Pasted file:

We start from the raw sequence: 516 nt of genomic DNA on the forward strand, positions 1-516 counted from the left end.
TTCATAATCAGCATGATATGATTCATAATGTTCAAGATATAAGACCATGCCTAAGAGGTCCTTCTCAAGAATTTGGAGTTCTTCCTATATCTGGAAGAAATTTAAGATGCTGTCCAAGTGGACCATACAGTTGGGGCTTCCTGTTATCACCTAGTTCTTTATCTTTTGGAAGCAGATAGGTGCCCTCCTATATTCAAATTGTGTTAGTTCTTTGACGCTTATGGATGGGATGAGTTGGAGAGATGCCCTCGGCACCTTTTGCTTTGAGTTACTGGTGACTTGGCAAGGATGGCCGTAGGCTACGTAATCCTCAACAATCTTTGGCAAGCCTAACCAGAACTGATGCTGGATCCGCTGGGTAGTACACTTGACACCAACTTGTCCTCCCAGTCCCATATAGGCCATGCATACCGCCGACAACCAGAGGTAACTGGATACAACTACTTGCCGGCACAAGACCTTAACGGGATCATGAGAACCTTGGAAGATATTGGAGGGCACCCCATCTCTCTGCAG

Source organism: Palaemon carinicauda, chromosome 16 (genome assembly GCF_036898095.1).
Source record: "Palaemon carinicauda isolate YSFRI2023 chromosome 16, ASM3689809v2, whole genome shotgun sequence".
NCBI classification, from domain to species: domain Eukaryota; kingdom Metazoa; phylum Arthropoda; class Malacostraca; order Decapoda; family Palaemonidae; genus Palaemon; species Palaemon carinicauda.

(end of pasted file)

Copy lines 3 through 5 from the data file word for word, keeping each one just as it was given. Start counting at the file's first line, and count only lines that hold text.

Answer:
Source organism: Palaemon carinicauda, chromosome 16 (genome assembly GCF_036898095.1).
Source record: "Palaemon carinicauda isolate YSFRI2023 chromosome 16, ASM3689809v2, whole genome shotgun sequence".
NCBI classification, from domain to species: domain Eukaryota; kingdom Metazoa; phylum Arthropoda; class Malacostraca; order Decapoda; family Palaemonidae; genus Palaemon; species Palaemon carinicauda.